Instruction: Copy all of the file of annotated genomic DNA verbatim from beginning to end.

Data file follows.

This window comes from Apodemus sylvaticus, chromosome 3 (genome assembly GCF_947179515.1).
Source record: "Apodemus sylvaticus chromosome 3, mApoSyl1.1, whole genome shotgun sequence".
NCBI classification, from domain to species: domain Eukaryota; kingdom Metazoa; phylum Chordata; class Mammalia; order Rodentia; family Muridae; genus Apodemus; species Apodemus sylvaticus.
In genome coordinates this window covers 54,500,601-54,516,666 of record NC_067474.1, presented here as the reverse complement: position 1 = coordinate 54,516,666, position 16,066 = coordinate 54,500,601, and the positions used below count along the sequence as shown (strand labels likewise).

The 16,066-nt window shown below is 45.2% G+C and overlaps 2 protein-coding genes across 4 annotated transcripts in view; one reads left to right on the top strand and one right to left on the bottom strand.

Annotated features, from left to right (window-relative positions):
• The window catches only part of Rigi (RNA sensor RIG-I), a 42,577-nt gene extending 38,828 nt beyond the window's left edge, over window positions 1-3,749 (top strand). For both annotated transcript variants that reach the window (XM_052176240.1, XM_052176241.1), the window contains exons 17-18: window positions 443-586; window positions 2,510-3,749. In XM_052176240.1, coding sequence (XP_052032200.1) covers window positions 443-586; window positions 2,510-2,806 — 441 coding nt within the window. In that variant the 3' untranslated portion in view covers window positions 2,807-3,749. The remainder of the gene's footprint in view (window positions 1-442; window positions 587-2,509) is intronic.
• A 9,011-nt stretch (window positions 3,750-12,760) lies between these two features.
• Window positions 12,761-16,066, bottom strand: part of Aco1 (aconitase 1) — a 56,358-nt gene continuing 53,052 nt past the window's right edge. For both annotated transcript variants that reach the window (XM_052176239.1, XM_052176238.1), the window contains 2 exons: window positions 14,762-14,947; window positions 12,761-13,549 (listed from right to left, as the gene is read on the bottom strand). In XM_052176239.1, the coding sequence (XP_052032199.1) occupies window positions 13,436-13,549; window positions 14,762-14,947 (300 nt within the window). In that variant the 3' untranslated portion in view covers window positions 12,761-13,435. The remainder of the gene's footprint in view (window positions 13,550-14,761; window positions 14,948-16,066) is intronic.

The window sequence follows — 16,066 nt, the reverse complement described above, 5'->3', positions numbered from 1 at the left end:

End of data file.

This window comes from Apodemus sylvaticus, chromosome 3 (genome assembly GCF_947179515.1).
Source record: "Apodemus sylvaticus chromosome 3, mApoSyl1.1, whole genome shotgun sequence".
NCBI classification, from domain to species: domain Eukaryota; kingdom Metazoa; phylum Chordata; class Mammalia; order Rodentia; family Muridae; genus Apodemus; species Apodemus sylvaticus.
In genome coordinates this window covers 54,500,601-54,516,666 of record NC_067474.1, presented here as the reverse complement: position 1 = coordinate 54,516,666, position 16,066 = coordinate 54,500,601, and the positions used below count along the sequence as shown (strand labels likewise).

The 16,066-nt window shown below is 45.2% G+C and overlaps 2 protein-coding genes across 4 annotated transcripts in view; one reads left to right on the top strand and one right to left on the bottom strand.

Annotated features, from left to right (window-relative positions):
• The window catches only part of Rigi (RNA sensor RIG-I), a 42,577-nt gene extending 38,828 nt beyond the window's left edge, over window positions 1-3,749 (top strand). For both annotated transcript variants that reach the window (XM_052176240.1, XM_052176241.1), the window contains exons 17-18: window positions 443-586; window positions 2,510-3,749. In XM_052176240.1, coding sequence (XP_052032200.1) covers window positions 443-586; window positions 2,510-2,806 — 441 coding nt within the window. In that variant the 3' untranslated portion in view covers window positions 2,807-3,749. The remainder of the gene's footprint in view (window positions 1-442; window positions 587-2,509) is intronic.
• A 9,011-nt stretch (window positions 3,750-12,760) lies between these two features.
• Window positions 12,761-16,066, bottom strand: part of Aco1 (aconitase 1) — a 56,358-nt gene continuing 53,052 nt past the window's right edge. For both annotated transcript variants that reach the window (XM_052176239.1, XM_052176238.1), the window contains 2 exons: window positions 14,762-14,947; window positions 12,761-13,549 (listed from right to left, as the gene is read on the bottom strand). In XM_052176239.1, the coding sequence (XP_052032199.1) occupies window positions 13,436-13,549; window positions 14,762-14,947 (300 nt within the window). In that variant the 3' untranslated portion in view covers window positions 12,761-13,435. The remainder of the gene's footprint in view (window positions 13,550-14,761; window positions 14,948-16,066) is intronic.

The window sequence follows — 16,066 nt, the reverse complement described above, 5'->3', positions numbered from 1 at the left end: